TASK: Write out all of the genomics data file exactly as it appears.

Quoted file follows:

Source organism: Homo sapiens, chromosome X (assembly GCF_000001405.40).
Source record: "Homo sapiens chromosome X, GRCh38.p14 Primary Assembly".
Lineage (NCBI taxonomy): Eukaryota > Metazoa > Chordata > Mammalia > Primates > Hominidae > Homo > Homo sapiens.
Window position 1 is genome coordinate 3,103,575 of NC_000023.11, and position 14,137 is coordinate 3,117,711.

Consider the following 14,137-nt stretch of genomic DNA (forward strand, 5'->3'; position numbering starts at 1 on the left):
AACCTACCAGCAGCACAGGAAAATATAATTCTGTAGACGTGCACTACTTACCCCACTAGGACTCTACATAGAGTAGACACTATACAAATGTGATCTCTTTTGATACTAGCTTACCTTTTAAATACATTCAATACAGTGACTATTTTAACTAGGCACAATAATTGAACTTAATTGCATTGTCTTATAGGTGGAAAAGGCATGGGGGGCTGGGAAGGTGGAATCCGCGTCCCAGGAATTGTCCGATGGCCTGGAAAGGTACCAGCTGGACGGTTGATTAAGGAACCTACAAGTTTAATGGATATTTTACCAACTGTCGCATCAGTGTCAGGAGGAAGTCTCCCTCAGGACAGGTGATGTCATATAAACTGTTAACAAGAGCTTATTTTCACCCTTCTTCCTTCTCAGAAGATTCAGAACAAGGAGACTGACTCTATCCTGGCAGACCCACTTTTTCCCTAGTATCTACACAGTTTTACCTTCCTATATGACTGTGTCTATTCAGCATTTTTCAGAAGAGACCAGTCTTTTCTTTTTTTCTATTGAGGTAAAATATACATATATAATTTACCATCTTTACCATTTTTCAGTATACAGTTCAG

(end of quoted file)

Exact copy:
Source organism: Homo sapiens, chromosome X (assembly GCF_000001405.40).
Source record: "Homo sapiens chromosome X, GRCh38.p14 Primary Assembly".
Lineage (NCBI taxonomy): Eukaryota > Metazoa > Chordata > Mammalia > Primates > Hominidae > Homo > Homo sapiens.
Window position 1 is genome coordinate 3,103,575 of NC_000023.11, and position 14,137 is coordinate 3,117,711.

Consider the following 14,137-nt stretch of genomic DNA (forward strand, 5'->3'; position numbering starts at 1 on the left):
AACCTACCAGCAGCACAGGAAAATATAATTCTGTAGACGTGCACTACTTACCCCACTAGGACTCTACATAGAGTAGACACTATACAAATGTGATCTCTTTTGATACTAGCTTACCTTTTAAATACATTCAATACAGTGACTATTTTAACTAGGCACAATAATTGAACTTAATTGCATTGTCTTATAGGTGGAAAAGGCATGGGGGGCTGGGAAGGTGGAATCCGCGTCCCAGGAATTGTCCGATGGCCTGGAAAGGTACCAGCTGGACGGTTGATTAAGGAACCTACAAGTTTAATGGATATTTTACCAACTGTCGCATCAGTGTCAGGAGGAAGTCTCCCTCAGGACAGGTGATGTCATATAAACTGTTAACAAGAGCTTATTTTCACCCTTCTTCCTTCTCAGAAGATTCAGAACAAGGAGACTGACTCTATCCTGGCAGACCCACTTTTTCCCTAGTATCTACACAGTTTTACCTTCCTATATGACTGTGTCTATTCAGCATTTTTCAGAAGAGACCAGTCTTTTCTTTTTTTCTATTGAGGTAAAATATACATATATAATTTACCATCTTTACCATTTTTCAGTATACAGTTCAG